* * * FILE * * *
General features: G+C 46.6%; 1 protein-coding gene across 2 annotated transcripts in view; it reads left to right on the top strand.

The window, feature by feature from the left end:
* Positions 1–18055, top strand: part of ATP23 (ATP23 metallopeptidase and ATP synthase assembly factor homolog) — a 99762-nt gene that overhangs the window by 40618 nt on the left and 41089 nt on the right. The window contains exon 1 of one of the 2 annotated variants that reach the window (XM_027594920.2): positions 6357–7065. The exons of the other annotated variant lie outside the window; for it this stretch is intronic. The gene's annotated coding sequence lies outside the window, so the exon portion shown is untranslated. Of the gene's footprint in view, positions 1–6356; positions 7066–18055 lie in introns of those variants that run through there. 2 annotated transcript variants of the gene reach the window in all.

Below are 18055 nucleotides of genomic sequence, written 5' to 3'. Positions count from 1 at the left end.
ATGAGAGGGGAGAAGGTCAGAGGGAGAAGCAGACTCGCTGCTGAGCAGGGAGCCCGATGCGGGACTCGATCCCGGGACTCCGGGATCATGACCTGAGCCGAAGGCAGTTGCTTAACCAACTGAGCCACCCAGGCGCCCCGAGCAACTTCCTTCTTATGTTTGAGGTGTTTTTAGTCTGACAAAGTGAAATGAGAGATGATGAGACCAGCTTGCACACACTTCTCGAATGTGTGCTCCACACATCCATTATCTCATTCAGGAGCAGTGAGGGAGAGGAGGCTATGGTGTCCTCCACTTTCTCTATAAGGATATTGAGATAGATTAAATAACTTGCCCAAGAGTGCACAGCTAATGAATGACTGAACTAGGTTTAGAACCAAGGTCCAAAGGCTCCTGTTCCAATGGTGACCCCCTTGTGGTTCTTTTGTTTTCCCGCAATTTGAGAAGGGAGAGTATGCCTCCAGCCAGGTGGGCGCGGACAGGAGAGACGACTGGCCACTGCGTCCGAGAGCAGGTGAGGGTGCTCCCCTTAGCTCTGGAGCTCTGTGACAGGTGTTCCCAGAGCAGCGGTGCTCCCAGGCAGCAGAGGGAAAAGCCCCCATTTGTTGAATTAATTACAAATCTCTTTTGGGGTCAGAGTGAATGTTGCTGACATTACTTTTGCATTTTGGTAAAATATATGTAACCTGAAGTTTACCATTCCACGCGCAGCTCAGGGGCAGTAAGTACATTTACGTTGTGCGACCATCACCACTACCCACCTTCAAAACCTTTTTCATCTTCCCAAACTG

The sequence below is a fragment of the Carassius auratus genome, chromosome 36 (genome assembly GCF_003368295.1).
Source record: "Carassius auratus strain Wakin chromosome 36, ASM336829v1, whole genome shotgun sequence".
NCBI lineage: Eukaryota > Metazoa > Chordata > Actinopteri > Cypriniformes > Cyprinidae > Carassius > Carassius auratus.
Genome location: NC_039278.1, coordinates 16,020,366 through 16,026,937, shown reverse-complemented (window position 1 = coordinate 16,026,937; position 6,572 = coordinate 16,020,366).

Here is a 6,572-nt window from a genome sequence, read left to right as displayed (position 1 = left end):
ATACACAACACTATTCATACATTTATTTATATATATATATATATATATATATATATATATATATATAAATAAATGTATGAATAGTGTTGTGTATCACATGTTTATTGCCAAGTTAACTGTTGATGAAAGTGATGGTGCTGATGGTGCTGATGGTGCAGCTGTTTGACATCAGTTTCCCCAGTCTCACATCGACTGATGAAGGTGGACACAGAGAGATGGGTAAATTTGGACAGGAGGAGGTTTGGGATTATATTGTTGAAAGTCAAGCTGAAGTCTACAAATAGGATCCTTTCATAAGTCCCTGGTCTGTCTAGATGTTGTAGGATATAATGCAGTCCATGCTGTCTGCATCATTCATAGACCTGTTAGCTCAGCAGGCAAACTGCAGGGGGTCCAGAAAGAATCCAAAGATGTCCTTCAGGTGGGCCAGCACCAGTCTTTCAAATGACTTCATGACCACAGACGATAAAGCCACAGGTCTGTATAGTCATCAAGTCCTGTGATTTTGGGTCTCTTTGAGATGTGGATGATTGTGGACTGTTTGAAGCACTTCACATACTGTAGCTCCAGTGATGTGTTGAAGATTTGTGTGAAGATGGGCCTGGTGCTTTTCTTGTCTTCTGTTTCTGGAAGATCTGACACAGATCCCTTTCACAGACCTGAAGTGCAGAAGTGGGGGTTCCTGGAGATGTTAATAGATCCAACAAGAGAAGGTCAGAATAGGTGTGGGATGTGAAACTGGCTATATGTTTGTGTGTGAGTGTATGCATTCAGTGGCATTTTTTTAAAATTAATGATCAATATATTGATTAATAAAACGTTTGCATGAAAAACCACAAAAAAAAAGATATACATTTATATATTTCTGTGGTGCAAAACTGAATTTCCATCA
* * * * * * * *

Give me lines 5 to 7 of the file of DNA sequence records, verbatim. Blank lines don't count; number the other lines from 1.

ATGAGAGGGGAGAAGGTCAGAGGGAGAAGCAGACTCGCTGCTGAGCAGGGAGCCCGATGCGGGACTCGATCCCGGGACTCCGGGATCATGACCTGAGCCGAAGGCAGTTGCTTAACCAACTGAGCCACCCAGGCGCCCCGAGCAACTTCCTTCTTATGTTTGAGGTGTTTTTAGTCTGACAAAGTGAAATGAGAGATGATGAGACCAGCTTGCACACACTTCTCGAATGTGTGCTCCACACATCCATTATCTCATTCAGGAGCAGTGAGGGAGAGGAGGCTATGGTGTCCTCCACTTTCTCTATAAGGATATTGAGATAGATTAAATAACTTGCCCAAGAGTGCACAGCTAATGAATGACTGAACTAGGTTTAGAACCAAGGTCCAAAGGCTCCTGTTCCAATGGTGACCCCCTTGTGGTTCTTTTGTTTTCCCGCAATTTGAGAAGGGAGAGTATGCCTCCAGCCAGGTGGGCGCGGACAGGAGAGACGACTGGCCACTGCGTCCGAGAGCAGGTGAGGGTGCTCCCCTTAGCTCTGGAGCTCTGTGACAGGTGTTCCCAGAGCAGCGGTGCTCCCAGGCAGCAGAGGGAAAAGCCCCCATTTGTTGAATTAATTACAAATCTCTTTTGGGGTCAGAGTGAATGTTGCTGACATTACTTTTGCATTTTGGTAAAATATATGTAACCTGAAGTTTACCATTCCACGCGCAGCTCAGGGGCAGTAAGTACATTTACGTTGTGCGACCATCACCACTACCCACCTTCAAAACCTTTTTCATCTTCCCAAACTG

The sequence below is a fragment of the Carassius auratus genome, chromosome 36 (genome assembly GCF_003368295.1).
Source record: "Carassius auratus strain Wakin chromosome 36, ASM336829v1, whole genome shotgun sequence".